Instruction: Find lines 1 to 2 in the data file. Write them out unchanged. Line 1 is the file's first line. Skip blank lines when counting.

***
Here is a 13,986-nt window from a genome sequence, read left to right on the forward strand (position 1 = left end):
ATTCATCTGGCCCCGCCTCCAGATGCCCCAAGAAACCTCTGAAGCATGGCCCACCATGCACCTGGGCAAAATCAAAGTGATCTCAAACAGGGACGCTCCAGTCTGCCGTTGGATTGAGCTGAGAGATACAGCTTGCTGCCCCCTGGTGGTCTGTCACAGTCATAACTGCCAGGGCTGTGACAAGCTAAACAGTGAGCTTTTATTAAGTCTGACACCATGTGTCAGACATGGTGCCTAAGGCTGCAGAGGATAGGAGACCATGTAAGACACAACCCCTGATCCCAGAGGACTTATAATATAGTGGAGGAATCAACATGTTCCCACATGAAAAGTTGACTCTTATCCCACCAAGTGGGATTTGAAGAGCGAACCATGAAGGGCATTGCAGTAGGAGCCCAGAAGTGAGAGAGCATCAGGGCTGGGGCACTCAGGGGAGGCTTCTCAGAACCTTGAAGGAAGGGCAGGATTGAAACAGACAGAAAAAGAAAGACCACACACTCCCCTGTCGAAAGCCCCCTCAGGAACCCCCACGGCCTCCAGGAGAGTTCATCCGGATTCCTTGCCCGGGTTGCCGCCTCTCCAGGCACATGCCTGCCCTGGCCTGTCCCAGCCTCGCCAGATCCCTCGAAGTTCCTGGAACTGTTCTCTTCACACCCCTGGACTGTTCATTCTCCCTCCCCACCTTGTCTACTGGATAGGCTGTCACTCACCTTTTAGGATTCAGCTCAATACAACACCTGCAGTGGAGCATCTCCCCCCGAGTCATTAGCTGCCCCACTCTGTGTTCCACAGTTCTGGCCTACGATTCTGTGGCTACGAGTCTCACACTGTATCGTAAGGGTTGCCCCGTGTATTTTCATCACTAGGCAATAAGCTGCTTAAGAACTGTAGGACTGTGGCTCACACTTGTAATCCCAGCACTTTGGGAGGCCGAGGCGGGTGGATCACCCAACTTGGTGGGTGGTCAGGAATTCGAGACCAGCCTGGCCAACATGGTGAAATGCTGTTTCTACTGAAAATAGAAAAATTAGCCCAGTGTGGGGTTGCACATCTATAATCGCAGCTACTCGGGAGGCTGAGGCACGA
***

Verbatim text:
Here is a 13,986-nt window from a genome sequence, read left to right on the forward strand (position 1 = left end):
ATTCATCTGGCCCCGCCTCCAGATGCCCCAAGAAACCTCTGAAGCATGGCCCACCATGCACCTGGGCAAAATCAAAGTGATCTCAAACAGGGACGCTCCAGTCTGCCGTTGGATTGAGCTGAGAGATACAGCTTGCTGCCCCCTGGTGGTCTGTCACAGTCATAACTGCCAGGGCTGTGACAAGCTAAACAGTGAGCTTTTATTAAGTCTGACACCATGTGTCAGACATGGTGCCTAAGGCTGCAGAGGATAGGAGACCATGTAAGACACAACCCCTGATCCCAGAGGACTTATAATATAGTGGAGGAATCAACATGTTCCCACATGAAAAGTTGACTCTTATCCCACCAAGTGGGATTTGAAGAGCGAACCATGAAGGGCATTGCAGTAGGAGCCCAGAAGTGAGAGAGCATCAGGGCTGGGGCACTCAGGGGAGGCTTCTCAGAACCTTGAAGGAAGGGCAGGATTGAAACAGACAGAAAAAGAAAGACCACACACTCCCCTGTCGAAAGCCCCCTCAGGAACCCCCACGGCCTCCAGGAGAGTTCATCCGGATTCCTTGCCCGGGTTGCCGCCTCTCCAGGCACATGCCTGCCCTGGCCTGTCCCAGCCTCGCCAGATCCCTCGAAGTTCCTGGAACTGTTCTCTTCACACCCCTGGACTGTTCATTCTCCCTCCCCACCTTGTCTACTGGATAGGCTGTCACTCACCTTTTAGGATTCAGCTCAATACAACACCTGCAGTGGAGCATCTCCCCCCGAGTCATTAGCTGCCCCACTCTGTGTTCCACAGTTCTGGCCTACGATTCTGTGGCTACGAGTCTCACACTGTATCGTAAGGGTTGCCCCGTGTATTTTCATCACTAGGCAATAAGCTGCTTAAGAACTGTAGGACTGTGGCTCACACTTGTAATCCCAGCACTTTGGGAGGCCGAGGCGGGTGGATCACCCAACTTGGTGGGTGGTCAGGAATTCGAGACCAGCCTGGCCAACATGGTGAAATGCTGTTTCTACTGAAAATAGAAAAATTAGCCCAGTGTGGGGTTGCACATCTATAATCGCAGCTACTCGGGAGGCTGAGGCACGA